Storyworth: Who Was the Wisest Person You Ever Knew?

| April 25, 2022 | 0 Comments

Abbot Aiden with Danny‘ and His Fellow Graduates of St. Anselm’s Abbey School

When my son, Danny, was in sixth grade, he decided he wanted to go to St. Anselm’s Abbey School. Rita and I didn’t know much about the school and were impressed with Danny’s decision to take control of his future. The more we learned about St. Anselm’s, the more impressed we were with Danny’s decision. So, we started the process of applying to the school.

As it turned out, some of the motivations Danny had for going to the school were misguided and he began to change his mind. But, by then, Rita and I were all in for him going to the school, so we didn’t allow him to back out. It may have been the best decision about Danny’s future that we’d ever made. Much of the reason he’s the extraordinary young man he is today can be traced to St. Anselm’s.

At the abbey associated with the school, the Abbot was a man named Aiden O’Shea, more commonly known as Abbot Aiden. After Danny had been accepted to the school but before he began attending, Abbot Aiden spoke at an event at our parish, Blessed Sacrament Church. I wanted to meet him, so I attended the event. I was deeply impressed with his spirituality, humility, intelligence and charisma. I was also surprised to learn he was a fellow Bostonian, having grown up on Beacon Hill. I spoke to him after his remarks and invited him to lunch and he readily accepted. At the time, I was wrestling with issues of faith and thought he might help guide me through. I didn’t fully realize then that this “wrestling” would be a permanent state of affairs, but that’s an issue I’ve dealt with in a previous chapter.

That lunch led to a ten year plus relationship. I’d asked him to be my “spiritual advisor,” but we became close friends. It is impossible to capture Abbot Aiden, the man, or the importance he had for me in a chapter such as this. All I can do is relay a few anecdotes that come to mind when I think of him. 

He was a Benedictine monk for more than 50 years. Benedictine monks are assigned to a particular abbey and they stay there for their entire lives. He became a monk in 1958 and spent his life at St. Anselm’s. 

He went into the monastery after serving in the military. He was drafted into the 82nd Airborne. He told me one story of his military service which was not your typical war story. He once encountered an attempted homosexual rape in the shower on his base. He broke up the attack by blasting hot water on the assailant. Other than that, he acknowledged his unsuitability for military service. Nonetheless, he earned an honorable discharge and became a monk.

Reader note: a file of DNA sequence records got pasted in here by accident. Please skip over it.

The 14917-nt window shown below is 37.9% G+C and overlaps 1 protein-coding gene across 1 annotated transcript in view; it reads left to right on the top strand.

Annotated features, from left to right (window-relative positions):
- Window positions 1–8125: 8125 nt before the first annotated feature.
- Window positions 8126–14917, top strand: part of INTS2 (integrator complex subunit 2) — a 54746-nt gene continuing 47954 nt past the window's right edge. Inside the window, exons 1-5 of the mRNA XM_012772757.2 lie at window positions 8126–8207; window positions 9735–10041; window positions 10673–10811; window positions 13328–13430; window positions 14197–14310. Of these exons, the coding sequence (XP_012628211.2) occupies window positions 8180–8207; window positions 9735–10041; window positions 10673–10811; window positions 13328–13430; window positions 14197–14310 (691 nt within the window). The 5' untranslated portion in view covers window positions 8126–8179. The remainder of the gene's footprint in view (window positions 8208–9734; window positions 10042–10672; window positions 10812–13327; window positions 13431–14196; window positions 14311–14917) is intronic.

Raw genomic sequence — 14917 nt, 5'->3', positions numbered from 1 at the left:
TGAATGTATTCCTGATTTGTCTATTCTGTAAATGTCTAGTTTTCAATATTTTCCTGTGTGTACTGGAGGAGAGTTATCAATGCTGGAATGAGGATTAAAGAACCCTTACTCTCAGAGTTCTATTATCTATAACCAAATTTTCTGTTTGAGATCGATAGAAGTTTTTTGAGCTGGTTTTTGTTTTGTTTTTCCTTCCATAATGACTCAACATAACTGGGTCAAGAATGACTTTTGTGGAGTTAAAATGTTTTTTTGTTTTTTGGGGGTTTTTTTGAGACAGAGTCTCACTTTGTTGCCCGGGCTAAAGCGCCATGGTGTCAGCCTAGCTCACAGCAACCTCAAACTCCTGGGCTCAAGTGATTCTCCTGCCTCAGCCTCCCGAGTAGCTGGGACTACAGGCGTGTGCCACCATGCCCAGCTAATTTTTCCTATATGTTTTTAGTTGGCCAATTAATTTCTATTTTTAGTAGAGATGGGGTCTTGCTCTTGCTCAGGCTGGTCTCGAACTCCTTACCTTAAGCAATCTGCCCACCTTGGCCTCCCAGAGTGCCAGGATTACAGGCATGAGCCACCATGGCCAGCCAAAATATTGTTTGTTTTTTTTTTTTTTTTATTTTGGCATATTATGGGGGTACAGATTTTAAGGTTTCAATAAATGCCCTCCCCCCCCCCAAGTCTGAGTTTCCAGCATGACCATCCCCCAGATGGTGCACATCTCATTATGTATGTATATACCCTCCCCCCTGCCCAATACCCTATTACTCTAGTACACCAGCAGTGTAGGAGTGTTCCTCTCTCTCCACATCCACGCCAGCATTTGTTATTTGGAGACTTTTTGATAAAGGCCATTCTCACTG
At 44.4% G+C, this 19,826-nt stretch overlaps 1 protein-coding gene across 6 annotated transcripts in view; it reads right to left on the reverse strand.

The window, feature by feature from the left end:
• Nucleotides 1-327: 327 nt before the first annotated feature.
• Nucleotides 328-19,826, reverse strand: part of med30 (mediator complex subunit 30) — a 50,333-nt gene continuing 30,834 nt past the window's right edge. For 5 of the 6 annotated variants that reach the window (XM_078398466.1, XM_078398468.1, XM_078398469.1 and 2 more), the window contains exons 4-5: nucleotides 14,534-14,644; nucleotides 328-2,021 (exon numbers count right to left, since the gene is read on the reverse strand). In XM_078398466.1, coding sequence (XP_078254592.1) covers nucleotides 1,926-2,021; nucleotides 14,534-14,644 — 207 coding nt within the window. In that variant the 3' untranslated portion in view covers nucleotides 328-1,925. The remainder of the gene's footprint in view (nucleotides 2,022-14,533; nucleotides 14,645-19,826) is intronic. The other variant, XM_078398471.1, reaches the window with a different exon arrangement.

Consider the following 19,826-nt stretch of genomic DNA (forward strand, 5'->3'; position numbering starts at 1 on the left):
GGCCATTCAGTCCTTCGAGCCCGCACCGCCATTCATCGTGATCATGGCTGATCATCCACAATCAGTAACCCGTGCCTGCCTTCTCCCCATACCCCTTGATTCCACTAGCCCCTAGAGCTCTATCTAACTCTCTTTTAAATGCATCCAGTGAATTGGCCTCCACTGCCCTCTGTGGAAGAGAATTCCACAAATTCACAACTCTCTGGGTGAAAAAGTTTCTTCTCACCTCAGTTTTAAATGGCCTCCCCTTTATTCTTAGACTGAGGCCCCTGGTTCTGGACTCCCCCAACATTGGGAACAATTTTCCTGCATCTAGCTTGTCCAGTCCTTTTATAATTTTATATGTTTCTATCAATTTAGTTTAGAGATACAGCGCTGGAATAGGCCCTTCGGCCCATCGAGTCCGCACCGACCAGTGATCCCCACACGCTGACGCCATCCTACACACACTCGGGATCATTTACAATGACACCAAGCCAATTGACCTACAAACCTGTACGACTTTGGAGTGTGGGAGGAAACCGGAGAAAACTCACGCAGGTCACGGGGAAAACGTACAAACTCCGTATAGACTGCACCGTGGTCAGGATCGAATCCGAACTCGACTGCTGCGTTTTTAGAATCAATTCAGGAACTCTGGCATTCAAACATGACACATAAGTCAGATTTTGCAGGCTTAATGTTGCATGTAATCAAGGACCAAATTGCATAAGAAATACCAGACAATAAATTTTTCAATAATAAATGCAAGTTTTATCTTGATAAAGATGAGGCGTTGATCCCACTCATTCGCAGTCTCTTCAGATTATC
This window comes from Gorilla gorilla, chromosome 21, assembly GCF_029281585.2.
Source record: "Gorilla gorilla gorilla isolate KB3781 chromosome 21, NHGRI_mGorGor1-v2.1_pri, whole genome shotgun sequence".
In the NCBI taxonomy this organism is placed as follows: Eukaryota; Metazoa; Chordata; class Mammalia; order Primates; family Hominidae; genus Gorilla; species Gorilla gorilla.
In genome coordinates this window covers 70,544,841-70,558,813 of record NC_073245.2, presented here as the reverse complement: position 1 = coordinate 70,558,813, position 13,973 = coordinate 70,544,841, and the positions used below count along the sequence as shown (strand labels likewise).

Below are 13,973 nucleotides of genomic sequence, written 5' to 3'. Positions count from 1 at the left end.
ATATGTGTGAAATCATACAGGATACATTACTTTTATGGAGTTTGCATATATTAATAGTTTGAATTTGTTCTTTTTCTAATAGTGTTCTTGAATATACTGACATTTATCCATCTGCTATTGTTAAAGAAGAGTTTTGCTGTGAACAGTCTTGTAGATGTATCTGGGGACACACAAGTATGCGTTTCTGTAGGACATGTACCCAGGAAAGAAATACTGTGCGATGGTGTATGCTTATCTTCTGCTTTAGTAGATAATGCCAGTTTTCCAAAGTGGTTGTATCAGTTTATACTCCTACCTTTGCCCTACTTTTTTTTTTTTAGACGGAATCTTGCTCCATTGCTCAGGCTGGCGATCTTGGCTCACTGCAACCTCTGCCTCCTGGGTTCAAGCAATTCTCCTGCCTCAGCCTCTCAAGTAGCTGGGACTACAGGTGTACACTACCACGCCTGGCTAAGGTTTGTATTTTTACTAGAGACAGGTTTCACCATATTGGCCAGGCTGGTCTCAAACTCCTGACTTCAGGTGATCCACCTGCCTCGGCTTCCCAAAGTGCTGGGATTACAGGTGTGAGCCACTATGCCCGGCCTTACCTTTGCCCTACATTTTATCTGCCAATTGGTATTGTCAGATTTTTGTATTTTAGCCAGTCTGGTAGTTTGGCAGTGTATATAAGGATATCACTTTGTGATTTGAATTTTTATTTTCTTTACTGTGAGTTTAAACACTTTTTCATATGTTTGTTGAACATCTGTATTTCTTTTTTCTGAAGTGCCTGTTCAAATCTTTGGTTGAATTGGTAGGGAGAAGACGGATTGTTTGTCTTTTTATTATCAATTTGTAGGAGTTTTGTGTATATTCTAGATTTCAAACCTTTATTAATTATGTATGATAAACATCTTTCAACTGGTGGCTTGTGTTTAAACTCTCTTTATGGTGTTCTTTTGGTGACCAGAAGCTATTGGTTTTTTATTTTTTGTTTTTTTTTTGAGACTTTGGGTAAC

I’ve tried to remember some profound sayings he may have provided me, but, honestly, he mostly taught by example. Being in his presence was a balm.

I did ask him once how, in the absence of proof, he could be so confident of the existence of God that he would literally dedicate his entire life to that belief. He said that, even if he learned that God did not exist, he would have no regrets. He found the monastic life so rewarding that he wouldn’t change a thing about the life he chose.

As he got older, he began to suffer from the ravages of Parkinson’s Disease. The physical effects eventually confined him to a wheelchair. But he found the mental effects much more frustrating. Our relationship evolved from one where I came to him to receive comfort to one where I visited him to provide comfort. 

I remember the day I got a call from his caregiver, Rowena, telling me that he was entering hospice care. I dropped what I was doing and immediately went to visit him. He was in bed and not fully aware of his surroundings. Rowena whispered in his ear, “This is Bill Black here to see you.” He smiled. I will take that smile to my grave. He couldn’t really speak, but I chatted with him and his face was pleasant and peaceful. It was a very spiritual experience.

When I told my family, Rita, Danny and Bridget that Abbot Aiden was receiving hospice care, we decided to visit him that Sunday, about three days from my visit. We arrived at the abbey only to be told he had died 20 minutes before our arrival. I was both devastated and immensely grateful for the previous visit. We were allowed to visit him one more time. We were struck by the matter-of-fact way the other monks treated his passing. They clearly believed he’d “gone home.” There was no grieving. They just went about their business. At first, it bothered us that they didn’t seem to appreciate the magnitude of what had occurred. But, we concluded that their behavior simply reflected their sincere believe that Abbot Aiden was in a better place.

I sure hope that’s true.

Bill Black, April 16, 2022


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